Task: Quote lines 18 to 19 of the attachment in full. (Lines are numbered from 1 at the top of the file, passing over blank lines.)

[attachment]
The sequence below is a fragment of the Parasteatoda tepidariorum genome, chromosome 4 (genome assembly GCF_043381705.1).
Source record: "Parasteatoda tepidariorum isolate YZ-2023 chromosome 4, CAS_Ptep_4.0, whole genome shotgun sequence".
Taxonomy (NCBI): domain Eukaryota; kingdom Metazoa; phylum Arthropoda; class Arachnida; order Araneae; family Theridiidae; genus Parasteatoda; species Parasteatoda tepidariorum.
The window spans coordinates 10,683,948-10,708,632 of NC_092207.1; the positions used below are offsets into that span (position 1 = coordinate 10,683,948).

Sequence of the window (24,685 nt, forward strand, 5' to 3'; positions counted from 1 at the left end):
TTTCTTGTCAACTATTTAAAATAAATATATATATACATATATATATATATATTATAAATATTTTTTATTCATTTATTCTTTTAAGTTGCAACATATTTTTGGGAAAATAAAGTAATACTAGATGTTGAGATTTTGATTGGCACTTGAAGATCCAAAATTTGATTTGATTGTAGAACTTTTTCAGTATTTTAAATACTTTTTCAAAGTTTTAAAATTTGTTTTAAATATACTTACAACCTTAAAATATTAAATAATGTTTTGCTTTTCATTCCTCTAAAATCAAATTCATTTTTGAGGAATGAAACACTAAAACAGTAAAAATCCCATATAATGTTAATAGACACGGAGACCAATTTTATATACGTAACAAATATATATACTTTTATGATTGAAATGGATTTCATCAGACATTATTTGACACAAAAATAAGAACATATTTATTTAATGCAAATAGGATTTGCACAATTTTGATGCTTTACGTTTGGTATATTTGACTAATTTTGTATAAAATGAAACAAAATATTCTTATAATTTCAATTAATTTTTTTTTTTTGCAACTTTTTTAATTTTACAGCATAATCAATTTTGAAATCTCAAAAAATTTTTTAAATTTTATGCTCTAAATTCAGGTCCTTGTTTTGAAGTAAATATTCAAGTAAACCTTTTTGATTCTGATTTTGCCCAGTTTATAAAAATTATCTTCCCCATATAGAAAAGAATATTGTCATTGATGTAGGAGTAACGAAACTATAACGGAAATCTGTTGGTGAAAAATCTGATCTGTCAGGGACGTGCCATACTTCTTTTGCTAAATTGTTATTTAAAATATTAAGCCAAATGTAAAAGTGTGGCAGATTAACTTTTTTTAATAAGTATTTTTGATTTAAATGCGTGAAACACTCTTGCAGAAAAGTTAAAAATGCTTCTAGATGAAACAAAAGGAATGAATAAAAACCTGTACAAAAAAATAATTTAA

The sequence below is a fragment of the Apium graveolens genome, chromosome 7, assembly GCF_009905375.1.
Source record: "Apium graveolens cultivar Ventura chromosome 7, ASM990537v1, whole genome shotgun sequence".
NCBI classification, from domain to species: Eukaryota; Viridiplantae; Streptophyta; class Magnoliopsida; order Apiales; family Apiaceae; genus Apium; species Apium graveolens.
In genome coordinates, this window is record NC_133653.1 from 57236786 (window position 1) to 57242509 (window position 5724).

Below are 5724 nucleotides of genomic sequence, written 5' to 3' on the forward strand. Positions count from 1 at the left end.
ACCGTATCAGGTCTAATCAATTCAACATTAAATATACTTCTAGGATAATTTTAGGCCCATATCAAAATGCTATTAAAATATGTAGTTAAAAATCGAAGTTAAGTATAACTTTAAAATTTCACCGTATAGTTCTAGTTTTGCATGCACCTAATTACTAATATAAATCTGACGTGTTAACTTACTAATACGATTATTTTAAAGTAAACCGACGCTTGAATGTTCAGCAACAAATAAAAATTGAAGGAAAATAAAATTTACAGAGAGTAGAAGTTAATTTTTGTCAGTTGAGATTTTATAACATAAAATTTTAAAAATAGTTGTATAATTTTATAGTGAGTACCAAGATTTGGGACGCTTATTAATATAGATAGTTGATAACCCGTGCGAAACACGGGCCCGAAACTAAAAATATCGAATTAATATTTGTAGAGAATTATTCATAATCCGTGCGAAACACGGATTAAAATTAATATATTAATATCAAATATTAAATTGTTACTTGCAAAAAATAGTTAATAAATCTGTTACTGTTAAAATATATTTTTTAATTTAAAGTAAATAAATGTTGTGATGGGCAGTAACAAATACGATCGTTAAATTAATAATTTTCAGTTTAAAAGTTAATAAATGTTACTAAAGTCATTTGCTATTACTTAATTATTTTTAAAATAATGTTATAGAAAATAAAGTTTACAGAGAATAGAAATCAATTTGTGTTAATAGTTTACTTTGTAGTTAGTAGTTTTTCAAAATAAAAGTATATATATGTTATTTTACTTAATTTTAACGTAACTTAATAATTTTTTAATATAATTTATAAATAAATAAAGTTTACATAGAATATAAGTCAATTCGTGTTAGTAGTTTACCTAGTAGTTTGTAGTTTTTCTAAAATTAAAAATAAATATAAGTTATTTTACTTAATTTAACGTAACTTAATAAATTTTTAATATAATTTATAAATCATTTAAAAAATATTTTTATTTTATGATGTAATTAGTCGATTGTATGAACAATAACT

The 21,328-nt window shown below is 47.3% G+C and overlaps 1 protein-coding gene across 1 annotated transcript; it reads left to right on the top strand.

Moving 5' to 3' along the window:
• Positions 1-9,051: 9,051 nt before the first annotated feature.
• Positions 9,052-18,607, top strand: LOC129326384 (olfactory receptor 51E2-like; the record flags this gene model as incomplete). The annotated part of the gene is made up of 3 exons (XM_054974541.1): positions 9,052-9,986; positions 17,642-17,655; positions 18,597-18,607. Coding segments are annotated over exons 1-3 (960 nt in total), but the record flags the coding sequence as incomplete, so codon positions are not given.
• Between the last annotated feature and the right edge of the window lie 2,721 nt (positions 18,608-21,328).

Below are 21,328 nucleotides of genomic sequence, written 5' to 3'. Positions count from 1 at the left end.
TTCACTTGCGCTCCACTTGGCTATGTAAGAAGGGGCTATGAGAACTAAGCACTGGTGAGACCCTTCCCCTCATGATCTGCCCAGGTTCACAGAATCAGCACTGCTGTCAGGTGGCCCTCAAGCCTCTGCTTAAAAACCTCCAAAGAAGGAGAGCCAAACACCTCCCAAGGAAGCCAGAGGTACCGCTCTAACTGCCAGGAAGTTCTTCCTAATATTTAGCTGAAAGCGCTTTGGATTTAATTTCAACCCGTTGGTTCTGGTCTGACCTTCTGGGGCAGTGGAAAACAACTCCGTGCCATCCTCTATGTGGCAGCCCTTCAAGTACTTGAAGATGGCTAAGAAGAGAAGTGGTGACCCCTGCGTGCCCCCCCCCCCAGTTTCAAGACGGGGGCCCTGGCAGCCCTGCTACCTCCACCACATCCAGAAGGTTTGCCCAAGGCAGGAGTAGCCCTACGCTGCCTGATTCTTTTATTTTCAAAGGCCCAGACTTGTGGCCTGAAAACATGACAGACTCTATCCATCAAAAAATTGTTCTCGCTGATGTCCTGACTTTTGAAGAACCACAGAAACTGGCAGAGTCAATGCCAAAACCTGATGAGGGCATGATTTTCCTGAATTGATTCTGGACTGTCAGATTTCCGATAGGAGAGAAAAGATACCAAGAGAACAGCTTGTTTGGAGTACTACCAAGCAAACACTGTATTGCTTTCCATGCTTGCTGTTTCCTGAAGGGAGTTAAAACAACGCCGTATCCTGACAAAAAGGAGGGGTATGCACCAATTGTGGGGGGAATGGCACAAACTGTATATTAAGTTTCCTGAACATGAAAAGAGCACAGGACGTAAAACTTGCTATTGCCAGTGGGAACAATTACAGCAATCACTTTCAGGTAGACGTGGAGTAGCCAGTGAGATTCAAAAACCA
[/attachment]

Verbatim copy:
Below are 21,328 nucleotides of genomic sequence, written 5' to 3'. Positions count from 1 at the left end.
TTCACTTGCGCTCCACTTGGCTATGTAAGAAGGGGCTATGAGAACTAAGCACTGGTGAGACCCTTCCCCTCATGATCTGCCCAGGTTCACAGAATCAGCACTGCTGTCAGGTGGCCCTCAAGCCTCTGCTTAAAAACCTCCAAAGAAGGAGAGCCAAACACCTCCCAAGGAAGCCAGAGGTACCGCTCTAACTGCCAGGAAGTTCTTCCTAATATTTAGCTGAAAGCGCTTTGGATTTAATTTCAACCCGTTGGTTCTGGTCTGACCTTCTGGGGCAGTGGAAAACAACTCCGTGCCATCCTCTATGTGGCAGCCCTTCAAGTACTTGAAGATGGCTAAGAAGAGAAGTGGTGACCCCTGCGTGCCCCCCCCCCCAGTTTCAAGACGGGGGCCCTGGCAGCCCTGCTACCTCCACCACATCCAGAAGGTTTGCCCAAGGCAGGAGTAGCCCTACGCTGCCTGATTCTTTTATTTTCAAAGGCCCAGACTTGTGGCCTGAAAACATGACAGACTCTATCCATCAAAAAATTGTTCTCGCTGATGTCCTGACTTTTGAAGAACCACAGAAACTGGCAGAGTCAATGCCAAAACCTGATGAGGGCATGATTTTCCTGAATTGATTCTGGACTGTCAGATTTCCGATAGGAGAGAAAAGATACCAAGAGAACAGCTTGTTTGGAGTACTACCAAGCAAACACTGTATTGCTTTCCATGCTTGCTGTTTCCTGAAGGGAGTTAAAACAACGCCGTATCCTGACAAAAAGGAGGGGTATGCACCAATTGTGGGGGGAATGGCACAAACTGTATATTAAGTTTCCTGAACATGAAAAGAGCACAGGACGTAAAACTTGCTATTGCCAGTGGGAACAATTACAGCAATCACTTTCAGGTAGACGTGGAGTAGCCAGTGAGATTCAAAAACCA